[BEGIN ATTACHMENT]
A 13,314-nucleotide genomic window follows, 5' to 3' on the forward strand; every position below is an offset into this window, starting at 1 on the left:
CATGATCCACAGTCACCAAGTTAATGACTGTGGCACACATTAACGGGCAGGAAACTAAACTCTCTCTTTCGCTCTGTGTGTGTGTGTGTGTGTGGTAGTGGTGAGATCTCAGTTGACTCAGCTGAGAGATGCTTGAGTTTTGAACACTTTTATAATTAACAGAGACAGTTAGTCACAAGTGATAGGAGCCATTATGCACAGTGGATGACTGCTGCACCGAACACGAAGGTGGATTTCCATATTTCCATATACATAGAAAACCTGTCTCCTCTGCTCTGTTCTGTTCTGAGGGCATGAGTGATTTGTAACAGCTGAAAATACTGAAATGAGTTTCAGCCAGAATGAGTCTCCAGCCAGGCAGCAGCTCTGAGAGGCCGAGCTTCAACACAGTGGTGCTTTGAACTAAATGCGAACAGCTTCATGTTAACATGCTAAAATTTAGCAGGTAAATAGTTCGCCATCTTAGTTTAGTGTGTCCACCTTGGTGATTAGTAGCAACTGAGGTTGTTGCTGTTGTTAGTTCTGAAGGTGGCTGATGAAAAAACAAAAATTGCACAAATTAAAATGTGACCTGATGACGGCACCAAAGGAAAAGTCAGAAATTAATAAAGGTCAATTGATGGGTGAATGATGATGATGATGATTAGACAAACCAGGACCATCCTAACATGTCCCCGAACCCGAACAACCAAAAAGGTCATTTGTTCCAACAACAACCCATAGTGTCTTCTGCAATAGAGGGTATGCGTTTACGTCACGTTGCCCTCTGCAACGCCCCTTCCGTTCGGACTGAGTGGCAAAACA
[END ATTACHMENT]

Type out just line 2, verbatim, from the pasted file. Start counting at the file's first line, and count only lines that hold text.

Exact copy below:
CATGATCCACAGTCACCAAGTTAATGACTGTGGCACACATTAACGGGCAGGAAACTAAACTCTCTCTTTCGCTCTGTGTGTGTGTGTGTGTGTGGTAGTGGTGAGATCTCAGTTGACTCAGCTGAGAGATGCTTGAGTTTTGAACACTTTTATAATTAACAGAGACAGTTAGTCACAAGTGATAGGAGCCATTATGCACAGTGGATGACTGCTGCACCGAACACGAAGGTGGATTTCCATATTTCCATATACATAGAAAACCTGTCTCCTCTGCTCTGTTCTGTTCTGAGGGCATGAGTGATTTGTAACAGCTGAAAATACTGAAATGAGTTTCAGCCAGAATGAGTCTCCAGCCAGGCAGCAGCTCTGAGAGGCCGAGCTTCAACACAGTGGTGCTTTGAACTAAATGCGAACAGCTTCATGTTAACATGCTAAAATTTAGCAGGTAAATAGTTCGCCATCTTAGTTTAGTGTGTCCACCTTGGTGATTAGTAGCAACTGAGGTTGTTGCTGTTGTTAGTTCTGAAGGTGGCTGATGAAAAAACAAAAATTGCACAAATTAAAATGTGACCTGATGACGGCACCAAAGGAAAAGTCAGAAATTAATAAAGGTCAATTGATGGGTGAATGATGATGATGATGATTAGACAAACCAGGACCATCCTAACATGTCCCCGAACCCGAACAACCAAAAAGGTCATTTGTTCCAACAACAACCCATAGTGTCTTCTGCAATAGAGGGTATGCGTTTACGTCACGTTGCCCTCTGCAACGCCCCTTCCGTTCGGACTGAGTGGCAAAACA